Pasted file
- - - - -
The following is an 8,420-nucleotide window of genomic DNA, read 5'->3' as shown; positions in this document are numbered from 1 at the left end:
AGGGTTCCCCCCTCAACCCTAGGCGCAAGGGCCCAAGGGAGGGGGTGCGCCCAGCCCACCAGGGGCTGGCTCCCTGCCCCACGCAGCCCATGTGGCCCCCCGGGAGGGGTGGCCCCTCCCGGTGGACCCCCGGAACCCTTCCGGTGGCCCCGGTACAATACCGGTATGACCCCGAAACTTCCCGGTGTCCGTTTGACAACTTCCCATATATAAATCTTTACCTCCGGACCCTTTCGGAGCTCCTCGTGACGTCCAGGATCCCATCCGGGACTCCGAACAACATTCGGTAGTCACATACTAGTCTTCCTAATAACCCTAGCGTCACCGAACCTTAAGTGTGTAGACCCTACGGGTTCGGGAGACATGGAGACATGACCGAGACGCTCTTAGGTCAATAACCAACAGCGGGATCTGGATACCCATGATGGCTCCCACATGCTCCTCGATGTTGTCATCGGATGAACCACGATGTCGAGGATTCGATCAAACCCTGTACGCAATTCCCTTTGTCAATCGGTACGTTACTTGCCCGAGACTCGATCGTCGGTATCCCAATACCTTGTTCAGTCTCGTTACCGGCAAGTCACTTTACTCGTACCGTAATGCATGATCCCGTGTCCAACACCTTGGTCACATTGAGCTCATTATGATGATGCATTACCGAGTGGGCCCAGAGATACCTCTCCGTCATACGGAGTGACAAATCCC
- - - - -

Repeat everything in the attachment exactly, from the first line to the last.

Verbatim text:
The following is an 8,420-nucleotide window of genomic DNA, read 5'->3' as shown; positions in this document are numbered from 1 at the left end:
AGGGTTCCCCCCTCAACCCTAGGCGCAAGGGCCCAAGGGAGGGGGTGCGCCCAGCCCACCAGGGGCTGGCTCCCTGCCCCACGCAGCCCATGTGGCCCCCCGGGAGGGGTGGCCCCTCCCGGTGGACCCCCGGAACCCTTCCGGTGGCCCCGGTACAATACCGGTATGACCCCGAAACTTCCCGGTGTCCGTTTGACAACTTCCCATATATAAATCTTTACCTCCGGACCCTTTCGGAGCTCCTCGTGACGTCCAGGATCCCATCCGGGACTCCGAACAACATTCGGTAGTCACATACTAGTCTTCCTAATAACCCTAGCGTCACCGAACCTTAAGTGTGTAGACCCTACGGGTTCGGGAGACATGGAGACATGACCGAGACGCTCTTAGGTCAATAACCAACAGCGGGATCTGGATACCCATGATGGCTCCCACATGCTCCTCGATGTTGTCATCGGATGAACCACGATGTCGAGGATTCGATCAAACCCTGTACGCAATTCCCTTTGTCAATCGGTACGTTACTTGCCCGAGACTCGATCGTCGGTATCCCAATACCTTGTTCAGTCTCGTTACCGGCAAGTCACTTTACTCGTACCGTAATGCATGATCCCGTGTCCAACACCTTGGTCACATTGAGCTCATTATGATGATGCATTACCGAGTGGGCCCAGAGATACCTCTCCGTCATACGGAGTGACAAATCCC